Monkey Trials Revisited In Kansas
If ever it was thought that the evolution/creationism debate, at least in public forums, was settled 80 years ago by legendary heavyweights William Jennings Bryan and Clarence Darrow, then think again.
The stage is set once again, this time in Kansas, as a conservative state Board of Education gears up for four days of hearings beginning today.
The hearings will address state school science curriculum, as some are intent on diminishing or discrediting Darwin’s theory of evolution and natural selection, and implementing a science standard based on intelligent design.
Evolution proponents criticize the move, saying the concept of intelligent design is merely a mask sitting over the face of creationism.
Steve Abrams, chairman of the BOE and former chairman of the state GOP, is spearheading the effort. Abrams’ goal is more intelligent design friendly scientific standards.
Stating that he is against bringing religion into the classroom, Abrams claims to support empirical science, defining the term as “observable, testable, measurable, repeatable and falsifiable.”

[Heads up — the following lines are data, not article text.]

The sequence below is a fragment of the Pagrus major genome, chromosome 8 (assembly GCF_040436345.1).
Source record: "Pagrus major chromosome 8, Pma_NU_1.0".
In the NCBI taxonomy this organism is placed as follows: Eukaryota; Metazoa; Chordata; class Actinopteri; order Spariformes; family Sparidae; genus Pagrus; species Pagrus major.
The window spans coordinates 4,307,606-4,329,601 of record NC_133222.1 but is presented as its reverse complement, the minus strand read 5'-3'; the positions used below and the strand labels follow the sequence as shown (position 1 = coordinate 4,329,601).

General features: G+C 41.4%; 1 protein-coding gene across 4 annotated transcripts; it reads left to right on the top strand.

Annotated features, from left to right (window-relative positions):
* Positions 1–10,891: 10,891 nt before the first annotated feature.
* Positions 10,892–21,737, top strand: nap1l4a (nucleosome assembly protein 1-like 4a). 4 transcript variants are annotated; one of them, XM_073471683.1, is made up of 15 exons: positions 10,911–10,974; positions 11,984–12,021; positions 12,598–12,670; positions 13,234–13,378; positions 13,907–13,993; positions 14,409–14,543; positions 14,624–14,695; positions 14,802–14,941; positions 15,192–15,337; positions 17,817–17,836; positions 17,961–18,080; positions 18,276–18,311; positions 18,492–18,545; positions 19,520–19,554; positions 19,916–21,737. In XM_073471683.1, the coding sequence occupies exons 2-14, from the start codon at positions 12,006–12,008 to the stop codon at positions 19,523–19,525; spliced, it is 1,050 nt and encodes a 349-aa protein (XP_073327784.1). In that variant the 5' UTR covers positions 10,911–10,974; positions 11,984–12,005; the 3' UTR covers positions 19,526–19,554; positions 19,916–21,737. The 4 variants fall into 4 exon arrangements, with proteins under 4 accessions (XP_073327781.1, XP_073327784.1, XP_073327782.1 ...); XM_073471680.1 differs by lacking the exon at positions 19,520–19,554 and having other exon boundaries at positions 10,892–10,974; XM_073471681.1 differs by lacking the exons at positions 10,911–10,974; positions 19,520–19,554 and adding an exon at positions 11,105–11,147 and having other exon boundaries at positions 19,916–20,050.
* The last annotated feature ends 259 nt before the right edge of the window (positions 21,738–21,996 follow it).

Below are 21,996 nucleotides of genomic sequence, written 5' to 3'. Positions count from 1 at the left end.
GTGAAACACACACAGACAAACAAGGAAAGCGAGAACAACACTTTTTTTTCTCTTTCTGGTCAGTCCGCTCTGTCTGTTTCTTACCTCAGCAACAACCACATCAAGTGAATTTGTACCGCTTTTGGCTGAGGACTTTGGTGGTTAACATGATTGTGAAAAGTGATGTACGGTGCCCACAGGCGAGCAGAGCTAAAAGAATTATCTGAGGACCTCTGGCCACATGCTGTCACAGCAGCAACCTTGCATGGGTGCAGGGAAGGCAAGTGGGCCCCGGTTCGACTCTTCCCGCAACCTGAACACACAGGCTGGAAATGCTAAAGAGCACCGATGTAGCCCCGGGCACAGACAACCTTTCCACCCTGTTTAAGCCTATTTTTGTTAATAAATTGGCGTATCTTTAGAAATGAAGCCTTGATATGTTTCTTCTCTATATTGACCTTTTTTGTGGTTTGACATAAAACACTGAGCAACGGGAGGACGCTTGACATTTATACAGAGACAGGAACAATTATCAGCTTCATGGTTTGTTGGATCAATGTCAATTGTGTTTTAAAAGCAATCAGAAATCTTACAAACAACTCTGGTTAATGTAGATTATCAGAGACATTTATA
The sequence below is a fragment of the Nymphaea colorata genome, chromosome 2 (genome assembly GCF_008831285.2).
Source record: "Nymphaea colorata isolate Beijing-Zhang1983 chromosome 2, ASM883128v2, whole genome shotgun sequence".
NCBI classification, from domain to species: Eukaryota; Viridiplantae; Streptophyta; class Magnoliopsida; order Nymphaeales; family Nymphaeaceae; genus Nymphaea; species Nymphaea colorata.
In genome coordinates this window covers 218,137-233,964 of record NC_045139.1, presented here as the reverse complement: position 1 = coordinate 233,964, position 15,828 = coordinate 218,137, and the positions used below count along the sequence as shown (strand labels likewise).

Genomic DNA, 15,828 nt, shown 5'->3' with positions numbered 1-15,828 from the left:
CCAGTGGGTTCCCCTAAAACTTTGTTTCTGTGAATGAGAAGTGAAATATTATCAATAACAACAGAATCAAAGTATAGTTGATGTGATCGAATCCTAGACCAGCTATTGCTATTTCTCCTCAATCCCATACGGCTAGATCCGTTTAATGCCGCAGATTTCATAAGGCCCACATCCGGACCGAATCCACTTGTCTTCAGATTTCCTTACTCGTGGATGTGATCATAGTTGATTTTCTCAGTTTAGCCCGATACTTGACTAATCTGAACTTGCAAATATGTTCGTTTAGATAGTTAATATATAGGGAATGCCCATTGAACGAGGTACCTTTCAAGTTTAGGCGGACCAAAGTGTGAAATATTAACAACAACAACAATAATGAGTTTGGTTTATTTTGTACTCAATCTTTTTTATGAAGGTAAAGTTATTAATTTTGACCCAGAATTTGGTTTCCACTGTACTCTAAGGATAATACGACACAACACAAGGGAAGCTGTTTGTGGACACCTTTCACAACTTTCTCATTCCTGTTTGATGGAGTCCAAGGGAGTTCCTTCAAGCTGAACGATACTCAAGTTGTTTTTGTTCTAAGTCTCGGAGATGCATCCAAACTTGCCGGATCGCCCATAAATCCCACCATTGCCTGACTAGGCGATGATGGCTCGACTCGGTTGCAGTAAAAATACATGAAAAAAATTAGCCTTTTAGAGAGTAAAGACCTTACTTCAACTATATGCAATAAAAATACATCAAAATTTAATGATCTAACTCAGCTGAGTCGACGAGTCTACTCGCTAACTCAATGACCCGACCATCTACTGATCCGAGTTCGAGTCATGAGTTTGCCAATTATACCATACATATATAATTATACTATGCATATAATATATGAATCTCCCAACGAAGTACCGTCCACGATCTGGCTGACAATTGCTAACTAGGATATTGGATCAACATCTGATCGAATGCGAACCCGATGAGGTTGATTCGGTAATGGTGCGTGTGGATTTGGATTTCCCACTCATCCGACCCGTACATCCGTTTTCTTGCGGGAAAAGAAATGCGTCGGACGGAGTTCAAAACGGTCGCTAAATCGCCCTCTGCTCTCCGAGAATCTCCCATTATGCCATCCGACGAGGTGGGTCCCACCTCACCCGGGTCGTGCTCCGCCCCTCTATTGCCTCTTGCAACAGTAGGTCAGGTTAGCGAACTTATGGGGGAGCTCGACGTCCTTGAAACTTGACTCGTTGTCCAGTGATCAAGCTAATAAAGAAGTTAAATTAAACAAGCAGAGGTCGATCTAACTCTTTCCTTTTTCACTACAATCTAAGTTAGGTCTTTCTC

When engaging within these tenets, pre-existing biases of faith are eliminated,” he said.
Board member, Sue Gamble, a moderate Republican, doubts Abrams’ assertions.
“He throws out what looks like a scientific definition that makes sense and it absolutely does not,” Gamble said. “Just because Steve Abrams says it’s so doesn’t mean it’s so.”
Evolutionary scientists are losing their religion over the matter. They are staging a boycott of the hearings in a protest that states the considerations by the board undermine science.
“These science hearings’ are meant to further a political and theological agenda,” said Pedro Irigonegaray, a Topeka attorney representing pro-evolution scientists.
The hearings will run through Saturday and resume on May 12th. The BOE members will present arguments and witnesses from both sides of the debate.
A three-member panel, which has already expressed doubts about evolution, will then make recommendations for science standards approval next month.